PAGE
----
The first of the chapters, "Heroic Values in the Trachinian Women," shows very nicely how the play's evidently "intractable mythical material" is used to make a poetic presentation of the persistent "primitive strata of human existence" (26, 29). Among many fine observations Segal offers on the details of the contrast drawn between Deianeira's and Heracles' worlds, I single out his distinction between Heracles' demarcated experience of time and Deianeira's "immersion in time as a current from which she cannot get free" (31f). The chapter goes on to consider, inter alia, Heracles' problematic nature, at the same time brutal to an extent that endangers the audience's sympathy for him, especially vis-à-vis Deianeira, yet inescapably linked to his mythic role as civilizing force (Segal brings very strong arguments against those, like Linforth, who have tried to pry the Sophoclean Heracles away from the apotheosized hero prominent in other cultural monuments). I do not, however, accept the one intrusion of metatheatrical theory into this chapter, Segal's description of the play as a "catharsis of violence ... symbolic of the tragic ritual [emphasis added] as a whole" (59). To my mind, "the tragic ritual" is a "black box," not a handy concept of generally agreed-upon meaning.
The next chapter has a close link to the overarching thesis of Segal's Tragedy and Civilization, for "[t]he Sophoclean Trachis appears as something of a frontier town, a place in which to envisage the breakdown of the most fundamental institution of society," (92), viz. marriage. Segal sees the Trachiniae, and indeed "most of Sophocles ... not as a statement of solutions, but a dramatization of tensions" (64); the play's presentation of this extraordinary couple is "neither a critique nor a defense of a social institution such as marriage or the patriarchal household but an exploration of human behavior within a double set of limits: the mysterious power of the gods and a social order, reflected in microcosm in the rituals of marriage" (93). I write "extraordinary couple" not to be flip, but to indicate an old question, one that might have occurred to the first readers of Poetics 1451b, whether we might be too prone to assume a continuum between the PA/QH of ordinary humans, their culture's social order included, and the exceptionally tormented and favored main characters of the plays. Can we be sure that the contemporary audience thought that Deianeira, object of the lust of monstrous suitors, won and rescued by a son of Zeus bound for apotheosis, "firmly represents" (70) marriage? Segal himself says that "Iole's arrival enacts a horrible exaggeration of the strangeness of bride and groom to each other in the bride's passage to her new abode" and that Deianeira and Heracles, though long married, are "strangers to each other" (78). Segal writes, "This remote geographical and mythical setting serves as the screen upon which can be projected, in terrifying enlargement, the everyday concerns involving household, marriage, property, sexuality" (92). We should at least be on guard for the possibility that a tragedy's mythical billboard does not, at least in any simple way, carry the poet's conception of his own society "writ large."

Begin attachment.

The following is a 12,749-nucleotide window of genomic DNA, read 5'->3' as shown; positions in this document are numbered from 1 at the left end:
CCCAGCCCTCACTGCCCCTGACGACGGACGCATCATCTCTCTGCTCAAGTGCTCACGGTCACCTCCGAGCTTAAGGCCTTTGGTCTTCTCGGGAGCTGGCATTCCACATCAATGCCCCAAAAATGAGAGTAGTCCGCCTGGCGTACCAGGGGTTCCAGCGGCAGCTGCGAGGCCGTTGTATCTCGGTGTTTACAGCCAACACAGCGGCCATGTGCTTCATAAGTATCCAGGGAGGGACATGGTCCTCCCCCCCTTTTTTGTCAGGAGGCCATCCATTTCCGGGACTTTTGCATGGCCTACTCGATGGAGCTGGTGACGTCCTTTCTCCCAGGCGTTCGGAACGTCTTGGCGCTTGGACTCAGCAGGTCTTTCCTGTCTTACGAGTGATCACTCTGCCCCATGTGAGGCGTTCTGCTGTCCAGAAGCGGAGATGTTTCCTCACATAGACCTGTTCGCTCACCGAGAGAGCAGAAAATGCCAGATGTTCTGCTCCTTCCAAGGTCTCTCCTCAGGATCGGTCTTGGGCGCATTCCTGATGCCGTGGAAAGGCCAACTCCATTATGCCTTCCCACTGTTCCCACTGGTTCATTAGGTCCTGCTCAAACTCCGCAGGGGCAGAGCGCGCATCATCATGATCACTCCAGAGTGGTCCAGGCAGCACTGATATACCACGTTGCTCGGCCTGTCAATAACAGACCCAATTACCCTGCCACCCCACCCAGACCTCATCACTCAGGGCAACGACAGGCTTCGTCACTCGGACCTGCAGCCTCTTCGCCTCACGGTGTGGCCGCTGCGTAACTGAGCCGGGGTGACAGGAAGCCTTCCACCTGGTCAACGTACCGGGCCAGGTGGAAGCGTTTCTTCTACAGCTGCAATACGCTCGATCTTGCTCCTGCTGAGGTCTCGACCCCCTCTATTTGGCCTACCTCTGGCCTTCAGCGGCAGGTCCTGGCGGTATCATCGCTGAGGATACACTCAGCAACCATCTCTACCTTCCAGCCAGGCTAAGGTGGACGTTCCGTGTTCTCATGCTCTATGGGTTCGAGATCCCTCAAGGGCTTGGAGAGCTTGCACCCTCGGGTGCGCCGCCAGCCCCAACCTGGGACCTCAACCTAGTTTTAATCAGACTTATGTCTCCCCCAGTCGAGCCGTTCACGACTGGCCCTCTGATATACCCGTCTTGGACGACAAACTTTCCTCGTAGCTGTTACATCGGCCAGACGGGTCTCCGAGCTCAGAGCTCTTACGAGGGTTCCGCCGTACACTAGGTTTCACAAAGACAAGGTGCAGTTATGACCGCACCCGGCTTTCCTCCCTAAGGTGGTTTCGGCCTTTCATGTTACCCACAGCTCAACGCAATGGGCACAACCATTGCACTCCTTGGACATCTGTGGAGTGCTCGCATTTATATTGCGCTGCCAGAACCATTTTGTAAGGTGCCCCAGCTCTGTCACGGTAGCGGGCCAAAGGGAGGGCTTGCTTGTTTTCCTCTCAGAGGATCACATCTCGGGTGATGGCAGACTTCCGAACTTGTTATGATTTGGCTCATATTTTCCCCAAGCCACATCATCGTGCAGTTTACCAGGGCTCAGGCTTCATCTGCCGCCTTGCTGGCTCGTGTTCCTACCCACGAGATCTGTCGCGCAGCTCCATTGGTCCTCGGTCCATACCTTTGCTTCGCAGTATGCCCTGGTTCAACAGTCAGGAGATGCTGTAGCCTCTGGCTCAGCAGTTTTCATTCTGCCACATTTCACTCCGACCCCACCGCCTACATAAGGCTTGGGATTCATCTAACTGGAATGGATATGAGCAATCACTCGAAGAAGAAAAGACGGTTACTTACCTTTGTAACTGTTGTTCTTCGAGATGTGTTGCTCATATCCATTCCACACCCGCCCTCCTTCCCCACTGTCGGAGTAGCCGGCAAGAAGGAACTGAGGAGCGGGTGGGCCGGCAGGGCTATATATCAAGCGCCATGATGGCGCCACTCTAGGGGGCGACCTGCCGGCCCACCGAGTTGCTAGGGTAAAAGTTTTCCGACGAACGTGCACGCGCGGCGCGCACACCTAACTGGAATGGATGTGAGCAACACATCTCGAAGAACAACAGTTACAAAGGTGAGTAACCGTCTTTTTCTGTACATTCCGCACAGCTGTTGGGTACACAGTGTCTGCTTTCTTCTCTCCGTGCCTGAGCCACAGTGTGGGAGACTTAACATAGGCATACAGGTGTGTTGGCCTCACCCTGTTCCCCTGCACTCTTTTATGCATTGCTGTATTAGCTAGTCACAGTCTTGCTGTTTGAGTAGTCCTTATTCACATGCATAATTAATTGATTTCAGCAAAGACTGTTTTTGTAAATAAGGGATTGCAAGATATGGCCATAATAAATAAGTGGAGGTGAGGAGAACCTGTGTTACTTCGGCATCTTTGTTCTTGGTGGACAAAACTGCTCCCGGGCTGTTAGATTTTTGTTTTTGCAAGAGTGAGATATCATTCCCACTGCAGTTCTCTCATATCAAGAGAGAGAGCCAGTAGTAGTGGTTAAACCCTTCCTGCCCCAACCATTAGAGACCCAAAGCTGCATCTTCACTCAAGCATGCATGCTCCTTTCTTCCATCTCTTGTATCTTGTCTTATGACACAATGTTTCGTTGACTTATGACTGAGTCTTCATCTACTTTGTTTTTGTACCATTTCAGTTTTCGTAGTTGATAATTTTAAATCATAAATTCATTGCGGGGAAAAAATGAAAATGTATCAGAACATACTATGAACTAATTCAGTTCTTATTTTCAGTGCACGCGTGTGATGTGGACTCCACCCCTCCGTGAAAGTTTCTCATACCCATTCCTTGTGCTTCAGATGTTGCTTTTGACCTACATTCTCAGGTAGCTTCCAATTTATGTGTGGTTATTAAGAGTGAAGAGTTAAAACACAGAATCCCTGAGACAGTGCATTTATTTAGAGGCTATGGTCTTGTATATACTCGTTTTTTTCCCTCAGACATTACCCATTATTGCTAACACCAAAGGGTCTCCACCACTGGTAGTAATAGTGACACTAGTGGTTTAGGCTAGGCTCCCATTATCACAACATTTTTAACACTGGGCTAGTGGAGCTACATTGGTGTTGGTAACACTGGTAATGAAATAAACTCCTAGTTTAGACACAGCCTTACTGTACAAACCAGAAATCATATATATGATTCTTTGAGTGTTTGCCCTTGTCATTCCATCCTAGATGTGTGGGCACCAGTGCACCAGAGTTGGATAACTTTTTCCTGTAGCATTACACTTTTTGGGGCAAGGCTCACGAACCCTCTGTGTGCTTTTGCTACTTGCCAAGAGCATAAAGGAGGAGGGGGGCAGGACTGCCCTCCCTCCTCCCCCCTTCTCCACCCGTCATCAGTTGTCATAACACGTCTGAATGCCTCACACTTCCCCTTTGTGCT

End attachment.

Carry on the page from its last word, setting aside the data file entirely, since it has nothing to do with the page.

The chapter on the Philoctetes opens with a generalization: "All of Sophocles' extant work is in a sense a study in piety, eusebeia" (95). For Segal, the special importance of that concept to this play is signaled by having Heracles deliver an admonition on eusebeia ex machina, and delivering it in the play's final iambic lines (96). I doubt that tragic convention justifies the latter argument, but he is right to stress the remoteness of the gods and the elusiveness of their intentions; and he makes a convincing case against those readings that throw excessive attention on the human dimensions of the play, for instance by attempting to reduce Heracles to a "manifestation of the divinity of Philoctetes' heroism" (113).